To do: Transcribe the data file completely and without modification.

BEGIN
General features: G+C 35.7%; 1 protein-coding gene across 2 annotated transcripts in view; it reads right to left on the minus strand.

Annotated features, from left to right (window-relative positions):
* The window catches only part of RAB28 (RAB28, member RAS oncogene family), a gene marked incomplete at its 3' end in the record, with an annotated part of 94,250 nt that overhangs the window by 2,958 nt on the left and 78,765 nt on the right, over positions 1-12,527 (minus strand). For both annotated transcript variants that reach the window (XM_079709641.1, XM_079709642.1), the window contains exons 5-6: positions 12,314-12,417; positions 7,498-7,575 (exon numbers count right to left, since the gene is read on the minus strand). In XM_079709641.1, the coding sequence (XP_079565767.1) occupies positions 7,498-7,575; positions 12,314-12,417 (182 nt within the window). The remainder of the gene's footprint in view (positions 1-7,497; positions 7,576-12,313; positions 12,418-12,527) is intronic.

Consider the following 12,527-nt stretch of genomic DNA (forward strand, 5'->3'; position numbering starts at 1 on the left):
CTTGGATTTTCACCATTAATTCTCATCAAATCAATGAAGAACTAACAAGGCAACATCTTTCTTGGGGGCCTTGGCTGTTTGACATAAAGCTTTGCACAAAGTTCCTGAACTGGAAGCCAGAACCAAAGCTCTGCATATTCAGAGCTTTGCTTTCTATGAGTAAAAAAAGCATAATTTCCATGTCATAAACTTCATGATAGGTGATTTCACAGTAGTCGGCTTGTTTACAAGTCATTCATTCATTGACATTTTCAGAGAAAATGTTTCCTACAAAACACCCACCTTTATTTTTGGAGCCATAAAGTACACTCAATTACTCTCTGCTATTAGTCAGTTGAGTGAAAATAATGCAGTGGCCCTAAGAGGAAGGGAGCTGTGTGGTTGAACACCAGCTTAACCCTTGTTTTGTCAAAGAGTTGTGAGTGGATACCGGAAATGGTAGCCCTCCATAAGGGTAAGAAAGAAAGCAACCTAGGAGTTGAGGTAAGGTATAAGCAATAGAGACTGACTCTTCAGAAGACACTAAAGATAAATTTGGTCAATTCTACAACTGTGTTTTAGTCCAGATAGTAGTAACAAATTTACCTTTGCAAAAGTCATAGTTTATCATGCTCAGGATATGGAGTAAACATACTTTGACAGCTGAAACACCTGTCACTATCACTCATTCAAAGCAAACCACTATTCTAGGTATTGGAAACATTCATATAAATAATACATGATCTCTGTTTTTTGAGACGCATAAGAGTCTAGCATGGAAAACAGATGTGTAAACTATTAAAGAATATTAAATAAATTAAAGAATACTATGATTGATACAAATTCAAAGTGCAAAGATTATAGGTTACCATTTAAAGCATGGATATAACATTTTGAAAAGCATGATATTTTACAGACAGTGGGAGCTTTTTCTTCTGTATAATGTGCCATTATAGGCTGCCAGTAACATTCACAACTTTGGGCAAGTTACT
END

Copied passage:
General features: G+C 35.7%; 1 protein-coding gene across 2 annotated transcripts in view; it reads right to left on the minus strand.

Annotated features, from left to right (window-relative positions):
* The window catches only part of RAB28 (RAB28, member RAS oncogene family), a gene marked incomplete at its 3' end in the record, with an annotated part of 94,250 nt that overhangs the window by 2,958 nt on the left and 78,765 nt on the right, over positions 1-12,527 (minus strand). For both annotated transcript variants that reach the window (XM_079709641.1, XM_079709642.1), the window contains exons 5-6: positions 12,314-12,417; positions 7,498-7,575 (exon numbers count right to left, since the gene is read on the minus strand). In XM_079709641.1, the coding sequence (XP_079565767.1) occupies positions 7,498-7,575; positions 12,314-12,417 (182 nt within the window). The remainder of the gene's footprint in view (positions 1-7,497; positions 7,576-12,313; positions 12,418-12,527) is intronic.

Consider the following 12,527-nt stretch of genomic DNA (forward strand, 5'->3'; position numbering starts at 1 on the left):
CTTGGATTTTCACCATTAATTCTCATCAAATCAATGAAGAACTAACAAGGCAACATCTTTCTTGGGGGCCTTGGCTGTTTGACATAAAGCTTTGCACAAAGTTCCTGAACTGGAAGCCAGAACCAAAGCTCTGCATATTCAGAGCTTTGCTTTCTATGAGTAAAAAAAGCATAATTTCCATGTCATAAACTTCATGATAGGTGATTTCACAGTAGTCGGCTTGTTTACAAGTCATTCATTCATTGACATTTTCAGAGAAAATGTTTCCTACAAAACACCCACCTTTATTTTTGGAGCCATAAAGTACACTCAATTACTCTCTGCTATTAGTCAGTTGAGTGAAAATAATGCAGTGGCCCTAAGAGGAAGGGAGCTGTGTGGTTGAACACCAGCTTAACCCTTGTTTTGTCAAAGAGTTGTGAGTGGATACCGGAAATGGTAGCCCTCCATAAGGGTAAGAAAGAAAGCAACCTAGGAGTTGAGGTAAGGTATAAGCAATAGAGACTGACTCTTCAGAAGACACTAAAGATAAATTTGGTCAATTCTACAACTGTGTTTTAGTCCAGATAGTAGTAACAAATTTACCTTTGCAAAAGTCATAGTTTATCATGCTCAGGATATGGAGTAAACATACTTTGACAGCTGAAACACCTGTCACTATCACTCATTCAAAGCAAACCACTATTCTAGGTATTGGAAACATTCATATAAATAATACATGATCTCTGTTTTTTGAGACGCATAAGAGTCTAGCATGGAAAACAGATGTGTAAACTATTAAAGAATATTAAATAAATTAAAGAATACTATGATTGATACAAATTCAAAGTGCAAAGATTATAGGTTACCATTTAAAGCATGGATATAACATTTTGAAAAGCATGATATTTTACAGACAGTGGGAGCTTTTTCTTCTGTATAATGTGCCATTATAGGCTGCCAGTAACATTCACAACTTTGGGCAAGTTACT